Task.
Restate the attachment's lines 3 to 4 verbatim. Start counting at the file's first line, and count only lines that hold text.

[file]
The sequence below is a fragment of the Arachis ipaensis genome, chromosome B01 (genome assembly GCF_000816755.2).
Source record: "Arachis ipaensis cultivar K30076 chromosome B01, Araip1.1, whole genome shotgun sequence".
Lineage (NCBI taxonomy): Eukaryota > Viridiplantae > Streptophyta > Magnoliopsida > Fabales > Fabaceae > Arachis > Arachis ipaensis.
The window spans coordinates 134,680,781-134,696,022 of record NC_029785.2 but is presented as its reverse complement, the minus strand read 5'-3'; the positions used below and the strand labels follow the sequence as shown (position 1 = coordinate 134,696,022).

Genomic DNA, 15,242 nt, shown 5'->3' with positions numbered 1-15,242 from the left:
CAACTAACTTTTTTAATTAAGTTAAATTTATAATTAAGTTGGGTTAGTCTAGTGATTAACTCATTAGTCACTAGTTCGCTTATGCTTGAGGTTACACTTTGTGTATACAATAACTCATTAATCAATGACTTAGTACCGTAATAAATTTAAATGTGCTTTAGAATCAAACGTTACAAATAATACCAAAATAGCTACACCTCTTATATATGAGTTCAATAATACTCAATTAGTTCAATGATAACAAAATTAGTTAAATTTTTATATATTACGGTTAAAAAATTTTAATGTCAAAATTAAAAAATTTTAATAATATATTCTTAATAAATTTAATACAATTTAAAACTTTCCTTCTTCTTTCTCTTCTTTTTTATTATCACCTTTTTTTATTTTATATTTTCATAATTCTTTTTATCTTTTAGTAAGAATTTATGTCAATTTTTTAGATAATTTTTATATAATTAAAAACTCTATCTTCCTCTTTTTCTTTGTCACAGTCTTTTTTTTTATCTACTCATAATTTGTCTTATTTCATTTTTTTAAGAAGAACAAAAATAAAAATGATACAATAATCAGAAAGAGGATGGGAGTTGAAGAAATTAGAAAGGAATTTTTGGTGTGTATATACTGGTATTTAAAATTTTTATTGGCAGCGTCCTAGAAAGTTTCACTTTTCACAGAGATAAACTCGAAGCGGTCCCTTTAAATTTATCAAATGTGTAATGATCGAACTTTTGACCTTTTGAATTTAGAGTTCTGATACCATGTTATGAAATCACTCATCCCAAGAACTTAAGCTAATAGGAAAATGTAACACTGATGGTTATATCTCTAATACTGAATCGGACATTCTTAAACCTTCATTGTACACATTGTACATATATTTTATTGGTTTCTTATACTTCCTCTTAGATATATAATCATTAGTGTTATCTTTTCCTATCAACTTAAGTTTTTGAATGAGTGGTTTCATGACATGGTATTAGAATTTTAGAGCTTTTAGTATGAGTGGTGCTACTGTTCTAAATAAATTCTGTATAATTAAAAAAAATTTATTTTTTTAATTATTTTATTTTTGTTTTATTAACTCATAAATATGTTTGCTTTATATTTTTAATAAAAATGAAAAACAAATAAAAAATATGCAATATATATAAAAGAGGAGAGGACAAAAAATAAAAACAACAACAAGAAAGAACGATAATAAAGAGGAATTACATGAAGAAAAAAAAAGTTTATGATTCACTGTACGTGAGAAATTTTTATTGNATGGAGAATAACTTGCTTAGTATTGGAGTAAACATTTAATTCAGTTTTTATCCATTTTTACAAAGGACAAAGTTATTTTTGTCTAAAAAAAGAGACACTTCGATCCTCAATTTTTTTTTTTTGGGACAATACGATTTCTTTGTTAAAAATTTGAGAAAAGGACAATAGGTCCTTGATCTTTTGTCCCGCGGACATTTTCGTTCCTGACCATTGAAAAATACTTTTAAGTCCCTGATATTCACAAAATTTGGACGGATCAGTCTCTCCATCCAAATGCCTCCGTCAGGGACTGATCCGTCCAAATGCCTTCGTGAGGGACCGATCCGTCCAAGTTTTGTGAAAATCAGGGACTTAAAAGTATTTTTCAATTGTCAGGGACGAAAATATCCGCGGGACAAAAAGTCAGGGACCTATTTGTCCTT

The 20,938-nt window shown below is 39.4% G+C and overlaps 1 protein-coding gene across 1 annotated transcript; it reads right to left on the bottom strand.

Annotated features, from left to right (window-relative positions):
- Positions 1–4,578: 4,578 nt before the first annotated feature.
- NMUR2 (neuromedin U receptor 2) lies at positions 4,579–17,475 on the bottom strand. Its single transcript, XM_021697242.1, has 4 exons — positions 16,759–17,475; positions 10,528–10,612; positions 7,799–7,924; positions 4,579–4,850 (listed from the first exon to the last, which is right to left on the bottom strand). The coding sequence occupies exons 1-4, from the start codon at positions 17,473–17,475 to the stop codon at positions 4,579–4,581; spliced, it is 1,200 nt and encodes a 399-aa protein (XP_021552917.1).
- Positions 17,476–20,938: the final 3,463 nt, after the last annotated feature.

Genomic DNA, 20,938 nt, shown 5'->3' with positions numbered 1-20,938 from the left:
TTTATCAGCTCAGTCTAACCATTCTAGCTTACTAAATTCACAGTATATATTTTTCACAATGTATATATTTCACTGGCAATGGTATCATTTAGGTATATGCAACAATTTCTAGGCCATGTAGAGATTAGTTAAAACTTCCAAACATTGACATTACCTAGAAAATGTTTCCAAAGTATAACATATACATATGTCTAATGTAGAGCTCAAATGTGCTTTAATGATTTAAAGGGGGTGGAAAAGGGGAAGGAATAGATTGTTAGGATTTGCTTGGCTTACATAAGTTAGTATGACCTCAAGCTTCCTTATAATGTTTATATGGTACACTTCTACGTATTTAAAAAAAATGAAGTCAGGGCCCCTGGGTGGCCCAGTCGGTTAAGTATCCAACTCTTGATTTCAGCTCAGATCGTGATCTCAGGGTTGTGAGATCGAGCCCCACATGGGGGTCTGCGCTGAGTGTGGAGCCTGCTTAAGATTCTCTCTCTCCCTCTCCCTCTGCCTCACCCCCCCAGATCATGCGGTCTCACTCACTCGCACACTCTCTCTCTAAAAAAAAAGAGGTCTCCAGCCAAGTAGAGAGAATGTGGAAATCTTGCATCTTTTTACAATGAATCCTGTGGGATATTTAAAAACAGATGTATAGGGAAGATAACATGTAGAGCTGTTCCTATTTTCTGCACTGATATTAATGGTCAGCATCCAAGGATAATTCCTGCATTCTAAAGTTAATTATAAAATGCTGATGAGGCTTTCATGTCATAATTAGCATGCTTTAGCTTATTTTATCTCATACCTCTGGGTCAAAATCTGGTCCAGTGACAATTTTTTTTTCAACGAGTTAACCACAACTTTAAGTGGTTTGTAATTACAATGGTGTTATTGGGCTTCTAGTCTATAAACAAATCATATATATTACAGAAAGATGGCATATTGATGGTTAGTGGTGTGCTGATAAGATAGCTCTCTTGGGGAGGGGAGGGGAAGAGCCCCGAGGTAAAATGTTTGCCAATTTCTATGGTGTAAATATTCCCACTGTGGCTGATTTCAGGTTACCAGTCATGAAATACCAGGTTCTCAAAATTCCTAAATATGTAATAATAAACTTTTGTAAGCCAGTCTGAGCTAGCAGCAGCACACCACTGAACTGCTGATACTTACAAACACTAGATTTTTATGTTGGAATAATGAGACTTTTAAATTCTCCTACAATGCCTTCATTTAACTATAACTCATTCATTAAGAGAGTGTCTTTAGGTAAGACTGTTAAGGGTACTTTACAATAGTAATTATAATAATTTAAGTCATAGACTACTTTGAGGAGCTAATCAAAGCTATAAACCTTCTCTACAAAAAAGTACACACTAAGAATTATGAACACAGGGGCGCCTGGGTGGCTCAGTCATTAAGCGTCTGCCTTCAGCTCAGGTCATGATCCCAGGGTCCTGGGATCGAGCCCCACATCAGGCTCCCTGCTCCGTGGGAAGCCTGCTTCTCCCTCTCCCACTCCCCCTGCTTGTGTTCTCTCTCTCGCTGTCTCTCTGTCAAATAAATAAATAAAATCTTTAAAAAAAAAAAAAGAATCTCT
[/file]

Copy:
Lineage (NCBI taxonomy): Eukaryota > Viridiplantae > Streptophyta > Magnoliopsida > Fabales > Fabaceae > Arachis > Arachis ipaensis.
The window spans coordinates 134,680,781-134,696,022 of record NC_029785.2 but is presented as its reverse complement, the minus strand read 5'-3'; the positions used below and the strand labels follow the sequence as shown (position 1 = coordinate 134,696,022).